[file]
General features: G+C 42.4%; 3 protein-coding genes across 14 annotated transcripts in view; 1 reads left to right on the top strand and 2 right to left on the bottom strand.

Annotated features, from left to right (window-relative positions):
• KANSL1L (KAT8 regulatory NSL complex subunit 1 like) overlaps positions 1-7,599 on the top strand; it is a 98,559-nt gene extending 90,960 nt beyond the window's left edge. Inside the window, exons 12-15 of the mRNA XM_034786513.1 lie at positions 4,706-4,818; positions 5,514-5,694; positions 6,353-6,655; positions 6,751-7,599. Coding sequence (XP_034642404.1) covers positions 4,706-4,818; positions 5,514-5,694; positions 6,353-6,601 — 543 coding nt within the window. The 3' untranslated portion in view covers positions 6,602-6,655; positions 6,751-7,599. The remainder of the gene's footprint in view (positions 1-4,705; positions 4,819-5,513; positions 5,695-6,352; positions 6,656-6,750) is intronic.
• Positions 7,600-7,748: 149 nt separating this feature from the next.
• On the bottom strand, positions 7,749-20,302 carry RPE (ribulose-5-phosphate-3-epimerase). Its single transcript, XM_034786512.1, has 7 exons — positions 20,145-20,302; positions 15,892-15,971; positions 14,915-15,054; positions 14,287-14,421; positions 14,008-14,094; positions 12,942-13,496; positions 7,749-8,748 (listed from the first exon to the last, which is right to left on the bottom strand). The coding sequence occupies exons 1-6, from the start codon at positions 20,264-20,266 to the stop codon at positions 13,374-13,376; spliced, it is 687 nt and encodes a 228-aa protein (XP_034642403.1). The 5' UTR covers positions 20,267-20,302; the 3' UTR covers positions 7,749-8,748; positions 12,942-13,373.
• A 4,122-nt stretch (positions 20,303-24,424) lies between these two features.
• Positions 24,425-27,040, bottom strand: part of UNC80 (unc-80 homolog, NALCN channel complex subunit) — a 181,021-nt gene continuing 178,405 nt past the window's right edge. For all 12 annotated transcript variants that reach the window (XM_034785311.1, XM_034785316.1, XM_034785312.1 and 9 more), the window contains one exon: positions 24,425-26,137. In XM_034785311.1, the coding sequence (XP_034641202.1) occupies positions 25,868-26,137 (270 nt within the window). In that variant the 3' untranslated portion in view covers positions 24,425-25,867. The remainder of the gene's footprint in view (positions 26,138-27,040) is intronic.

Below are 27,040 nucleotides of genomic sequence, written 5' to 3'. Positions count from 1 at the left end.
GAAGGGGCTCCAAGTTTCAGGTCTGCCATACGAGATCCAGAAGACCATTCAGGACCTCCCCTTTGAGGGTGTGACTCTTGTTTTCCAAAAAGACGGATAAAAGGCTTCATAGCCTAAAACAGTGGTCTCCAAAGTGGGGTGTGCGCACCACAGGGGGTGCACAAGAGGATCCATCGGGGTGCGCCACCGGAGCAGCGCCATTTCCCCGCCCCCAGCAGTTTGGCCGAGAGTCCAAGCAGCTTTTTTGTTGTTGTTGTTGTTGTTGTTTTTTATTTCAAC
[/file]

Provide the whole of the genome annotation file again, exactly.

General features: G+C 42.4%; 3 protein-coding genes across 14 annotated transcripts in view; 1 reads left to right on the top strand and 2 right to left on the bottom strand.

Annotated features, from left to right (window-relative positions):
• KANSL1L (KAT8 regulatory NSL complex subunit 1 like) overlaps positions 1-7,599 on the top strand; it is a 98,559-nt gene extending 90,960 nt beyond the window's left edge. Inside the window, exons 12-15 of the mRNA XM_034786513.1 lie at positions 4,706-4,818; positions 5,514-5,694; positions 6,353-6,655; positions 6,751-7,599. Coding sequence (XP_034642404.1) covers positions 4,706-4,818; positions 5,514-5,694; positions 6,353-6,601 — 543 coding nt within the window. The 3' untranslated portion in view covers positions 6,602-6,655; positions 6,751-7,599. The remainder of the gene's footprint in view (positions 1-4,705; positions 4,819-5,513; positions 5,695-6,352; positions 6,656-6,750) is intronic.
• Positions 7,600-7,748: 149 nt separating this feature from the next.
• On the bottom strand, positions 7,749-20,302 carry RPE (ribulose-5-phosphate-3-epimerase). Its single transcript, XM_034786512.1, has 7 exons — positions 20,145-20,302; positions 15,892-15,971; positions 14,915-15,054; positions 14,287-14,421; positions 14,008-14,094; positions 12,942-13,496; positions 7,749-8,748 (listed from the first exon to the last, which is right to left on the bottom strand). The coding sequence occupies exons 1-6, from the start codon at positions 20,264-20,266 to the stop codon at positions 13,374-13,376; spliced, it is 687 nt and encodes a 228-aa protein (XP_034642403.1). The 5' UTR covers positions 20,267-20,302; the 3' UTR covers positions 7,749-8,748; positions 12,942-13,373.
• A 4,122-nt stretch (positions 20,303-24,424) lies between these two features.
• Positions 24,425-27,040, bottom strand: part of UNC80 (unc-80 homolog, NALCN channel complex subunit) — a 181,021-nt gene continuing 178,405 nt past the window's right edge. For all 12 annotated transcript variants that reach the window (XM_034785311.1, XM_034785316.1, XM_034785312.1 and 9 more), the window contains one exon: positions 24,425-26,137. In XM_034785311.1, the coding sequence (XP_034641202.1) occupies positions 25,868-26,137 (270 nt within the window). In that variant the 3' untranslated portion in view covers positions 24,425-25,867. The remainder of the gene's footprint in view (positions 26,138-27,040) is intronic.

Below are 27,040 nucleotides of genomic sequence, written 5' to 3'. Positions count from 1 at the left end.
GAAGGGGCTCCAAGTTTCAGGTCTGCCATACGAGATCCAGAAGACCATTCAGGACCTCCCCTTTGAGGGTGTGACTCTTGTTTTCCAAAAAGACGGATAAAAGGCTTCATAGCCTAAAACAGTGGTCTCCAAAGTGGGGTGTGCGCACCACAGGGGGTGCACAAGAGGATCCATCGGGGTGCGCCACCGGAGCAGCGCCATTTCCCCGCCCCCAGCAGTTTGGCCGAGAGTCCAAGCAGCTTTTTTGTTGTTGTTGTTGTTGTTGTTTTTTATTTCAAC